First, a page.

The gold rush wasn’t just a boom for California. The entire West Coast of the North American continent was welcoming new visitors from around the world, all looking to find riches beneath the rocky soil. But it wasn’t what was underneath the ground that made many of their dreams come true. Much of the wealth created after gold was found in the frontier country didn’t come from gold, it came from real estate. Nowhere was this more true than in Vancouver, British Columbia.
Even before the gold rush, the town known as Grandville was growing. It was chosen by the Canadian Pacific Railroad to be the endpoint of its first cross-country rail line. But the railroad granted the town this distinction and the company leveraged its influence as much as it could. They first announced that the terminus of their monumental track would be at the nearby town of Port Moody. Upon hearing this, the new residents and real estate speculators of Grandville lobbied the company to change its mind. In the end, the city signed away around half of what is now Vancouver, including almost all the downtown peninsula to the railroad.
Even the town’s name was changed to appease the railroad. The President of the Canadian Pacific Railroad (with a particularly presidential-sounding name) President William Cornelius Van Horne thought that Grandville was too boring of a name. Instead, he wanted it to honor the British navigator (read: colonizer) George Vancouver. So the name was changed and the railroad company made a fortune from their newly desirable land.
As immigrants came to Vancouver during the gold rush they likely learned about real estate before they did gold mining. Legend has it that there were more real estate offices at the time than grocery stores. It was a regular occurrence to be confronted by real estate agents on the street trying to sell forested lots on the outskirts of town. One newspaper at the time wrote “The bare fact of a man’s coming to Vancouver by train was almost sufficient introduction. Inside of an hour every real estate man in the place would know his business in Vancouver, and probably whether he had any family or hereditary diseases.”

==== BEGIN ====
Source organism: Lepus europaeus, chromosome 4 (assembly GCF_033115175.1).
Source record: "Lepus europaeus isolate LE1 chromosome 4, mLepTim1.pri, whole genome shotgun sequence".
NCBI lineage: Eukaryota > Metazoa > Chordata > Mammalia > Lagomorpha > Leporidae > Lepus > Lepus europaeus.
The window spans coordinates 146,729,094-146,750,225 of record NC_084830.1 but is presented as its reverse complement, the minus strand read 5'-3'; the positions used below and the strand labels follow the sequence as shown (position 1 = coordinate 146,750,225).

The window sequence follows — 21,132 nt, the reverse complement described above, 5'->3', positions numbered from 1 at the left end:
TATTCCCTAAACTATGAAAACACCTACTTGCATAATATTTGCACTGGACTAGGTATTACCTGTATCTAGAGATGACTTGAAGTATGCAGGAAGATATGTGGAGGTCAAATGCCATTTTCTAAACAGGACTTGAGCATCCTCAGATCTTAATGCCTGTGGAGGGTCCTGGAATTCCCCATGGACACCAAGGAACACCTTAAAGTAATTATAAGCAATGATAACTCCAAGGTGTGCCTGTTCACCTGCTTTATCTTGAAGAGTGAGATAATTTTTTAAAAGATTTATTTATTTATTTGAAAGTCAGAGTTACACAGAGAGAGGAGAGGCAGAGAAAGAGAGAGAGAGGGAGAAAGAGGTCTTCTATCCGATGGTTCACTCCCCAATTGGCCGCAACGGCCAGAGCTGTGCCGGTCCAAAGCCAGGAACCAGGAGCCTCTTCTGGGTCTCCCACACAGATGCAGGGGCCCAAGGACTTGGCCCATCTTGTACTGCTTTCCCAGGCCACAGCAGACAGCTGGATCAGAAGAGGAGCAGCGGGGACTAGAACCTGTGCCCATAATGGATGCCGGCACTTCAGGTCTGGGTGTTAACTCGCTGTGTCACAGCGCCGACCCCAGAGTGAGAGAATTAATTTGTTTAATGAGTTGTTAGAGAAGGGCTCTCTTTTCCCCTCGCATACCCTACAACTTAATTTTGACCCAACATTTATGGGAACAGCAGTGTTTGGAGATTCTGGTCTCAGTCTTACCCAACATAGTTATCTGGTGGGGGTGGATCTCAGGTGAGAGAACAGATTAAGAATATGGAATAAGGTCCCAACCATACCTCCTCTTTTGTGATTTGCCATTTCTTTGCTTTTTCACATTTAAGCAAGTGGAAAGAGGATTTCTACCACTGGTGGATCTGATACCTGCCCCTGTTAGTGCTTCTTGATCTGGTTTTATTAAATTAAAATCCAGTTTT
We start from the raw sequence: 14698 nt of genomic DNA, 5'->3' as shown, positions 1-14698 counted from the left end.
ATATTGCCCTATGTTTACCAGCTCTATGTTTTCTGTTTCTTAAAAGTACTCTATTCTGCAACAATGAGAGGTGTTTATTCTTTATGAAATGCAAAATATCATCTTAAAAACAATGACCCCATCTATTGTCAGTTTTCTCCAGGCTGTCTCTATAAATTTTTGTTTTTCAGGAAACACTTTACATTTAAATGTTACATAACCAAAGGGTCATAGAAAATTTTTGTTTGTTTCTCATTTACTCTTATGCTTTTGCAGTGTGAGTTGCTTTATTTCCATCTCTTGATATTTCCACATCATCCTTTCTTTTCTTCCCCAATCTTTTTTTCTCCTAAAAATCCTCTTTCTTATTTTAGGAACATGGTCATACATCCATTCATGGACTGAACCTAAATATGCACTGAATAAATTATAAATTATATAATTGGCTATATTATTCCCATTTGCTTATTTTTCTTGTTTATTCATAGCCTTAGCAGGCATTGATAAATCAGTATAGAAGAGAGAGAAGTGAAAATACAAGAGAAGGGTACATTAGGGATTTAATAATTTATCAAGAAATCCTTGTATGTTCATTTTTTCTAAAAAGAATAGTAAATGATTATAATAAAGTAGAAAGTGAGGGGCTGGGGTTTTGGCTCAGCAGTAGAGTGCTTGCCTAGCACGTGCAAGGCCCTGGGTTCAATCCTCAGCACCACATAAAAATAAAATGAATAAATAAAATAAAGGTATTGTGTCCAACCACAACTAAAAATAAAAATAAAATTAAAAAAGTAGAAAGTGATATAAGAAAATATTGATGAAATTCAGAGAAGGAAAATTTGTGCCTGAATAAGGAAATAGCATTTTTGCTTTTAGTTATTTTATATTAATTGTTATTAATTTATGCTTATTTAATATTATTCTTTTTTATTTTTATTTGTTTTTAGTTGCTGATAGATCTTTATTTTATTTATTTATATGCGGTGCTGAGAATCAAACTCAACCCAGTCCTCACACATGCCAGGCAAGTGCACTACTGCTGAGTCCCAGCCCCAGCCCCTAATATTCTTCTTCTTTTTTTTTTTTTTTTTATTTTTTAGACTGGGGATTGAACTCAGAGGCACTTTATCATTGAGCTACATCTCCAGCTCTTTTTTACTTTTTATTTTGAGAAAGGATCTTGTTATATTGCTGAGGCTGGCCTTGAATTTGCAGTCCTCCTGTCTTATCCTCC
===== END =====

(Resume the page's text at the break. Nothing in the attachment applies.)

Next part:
For a lot of early buyers, this speculation turned out to be wildly successful. In the late 1880s and early 1890s properties were being flipped monthly for huge gains. Property values were climbing so fast that prevailing wisdom was that you could not go wrong speculating on property. A phrase popularized in the era was “you’re a mug if you invest in anything else.” The investment fever and the general population growth in the area sustained these gains for quite a while. In 1905 $1 million in building permits was issued. By 1908 this had reached $6 million. By 1912 they peaked at a stunning $20 million, which when adjusted for inflation is still the high water mark for development in the city even today.
But the longer a bubble grows, the more air there is to let out of it. The US government created the Federal Reserve, increased the money supply, and raised taxes. This sends the global economy into a recession. It also was enough to tip Vancouver’s precarious property values off a coastal bluff. Thousands of property loans were being defaulted on, commercial rents declined by half, and real estate prices fell by an unthinkable 90 percent. One of the area’s largest banks, Dominion Trust Company, had just finished a new commercial building. They were not able to find even a single tenant and were pushed into bankruptcy. The company’s vice president shot himself inside of his mansion before it was repossessed.
It is here where we meet our unlikely hero Ronald Maitland. He was an area local, grew up constructing home made boats in Burrard Inlet north of town. His resourcefulness caught the eye of a manager at a real estate and insurance company called Macaulay Nicolls and he was hired as a bank clerk at the age of 16. Eighteen years later he became a partner. He had cautioned the company to be cautious of too much real estate exposure and even persuaded them to branch out into other services like maritime insurance. When the crash hit it was this conservatism and diversification that made it one of the only survivors in the Vancouver real estate industry.
Macaulay Nicolls was one of the companies that helped piece back together what was a broken real estate industry in Vancouver and grew to be one of Canada’s leading real estate firms. Eventually, it joined Colliers in 1984. Ronald went on to race an eight meter sailboat called the Santa Maria in the 1932 Olympics in Los Angeles. His team lost every race but went home with a silver medal because only the Canadians and Americans participated in the event that year. Over and over in his life he seemed to always find a way to make something out of nothing.